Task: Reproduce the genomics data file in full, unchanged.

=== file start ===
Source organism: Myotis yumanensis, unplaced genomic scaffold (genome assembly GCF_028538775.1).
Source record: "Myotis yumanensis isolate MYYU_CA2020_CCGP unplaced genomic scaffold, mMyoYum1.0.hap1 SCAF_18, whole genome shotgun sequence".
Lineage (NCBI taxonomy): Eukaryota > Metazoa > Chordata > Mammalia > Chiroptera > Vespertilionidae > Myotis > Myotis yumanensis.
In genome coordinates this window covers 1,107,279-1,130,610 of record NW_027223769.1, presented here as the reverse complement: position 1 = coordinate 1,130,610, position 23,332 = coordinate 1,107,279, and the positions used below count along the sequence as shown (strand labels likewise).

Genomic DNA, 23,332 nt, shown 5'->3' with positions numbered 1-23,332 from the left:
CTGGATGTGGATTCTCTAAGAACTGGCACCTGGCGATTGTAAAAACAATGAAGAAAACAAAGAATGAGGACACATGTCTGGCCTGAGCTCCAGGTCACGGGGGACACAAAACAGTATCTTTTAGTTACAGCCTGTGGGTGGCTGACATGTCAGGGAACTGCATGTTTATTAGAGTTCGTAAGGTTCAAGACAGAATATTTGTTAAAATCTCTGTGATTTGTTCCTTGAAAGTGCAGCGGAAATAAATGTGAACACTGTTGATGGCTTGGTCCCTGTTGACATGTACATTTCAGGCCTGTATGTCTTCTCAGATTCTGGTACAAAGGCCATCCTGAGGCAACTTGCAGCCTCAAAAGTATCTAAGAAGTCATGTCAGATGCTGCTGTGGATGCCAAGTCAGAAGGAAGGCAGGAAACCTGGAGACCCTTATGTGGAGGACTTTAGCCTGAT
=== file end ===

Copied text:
Source organism: Myotis yumanensis, unplaced genomic scaffold (genome assembly GCF_028538775.1).
Source record: "Myotis yumanensis isolate MYYU_CA2020_CCGP unplaced genomic scaffold, mMyoYum1.0.hap1 SCAF_18, whole genome shotgun sequence".
Lineage (NCBI taxonomy): Eukaryota > Metazoa > Chordata > Mammalia > Chiroptera > Vespertilionidae > Myotis > Myotis yumanensis.
In genome coordinates this window covers 1,107,279-1,130,610 of record NW_027223769.1, presented here as the reverse complement: position 1 = coordinate 1,130,610, position 23,332 = coordinate 1,107,279, and the positions used below count along the sequence as shown (strand labels likewise).

Genomic DNA, 23,332 nt, shown 5'->3' with positions numbered 1-23,332 from the left:
CTGGATGTGGATTCTCTAAGAACTGGCACCTGGCGATTGTAAAAACAATGAAGAAAACAAAGAATGAGGACACATGTCTGGCCTGAGCTCCAGGTCACGGGGGACACAAAACAGTATCTTTTAGTTACAGCCTGTGGGTGGCTGACATGTCAGGGAACTGCATGTTTATTAGAGTTCGTAAGGTTCAAGACAGAATATTTGTTAAAATCTCTGTGATTTGTTCCTTGAAAGTGCAGCGGAAATAAATGTGAACACTGTTGATGGCTTGGTCCCTGTTGACATGTACATTTCAGGCCTGTATGTCTTCTCAGATTCTGGTACAAAGGCCATCCTGAGGCAACTTGCAGCCTCAAAAGTATCTAAGAAGTCATGTCAGATGCTGCTGTGGATGCCAAGTCAGAAGGAAGGCAGGAAACCTGGAGACCCTTATGTGGAGGACTTTAGCCTGAT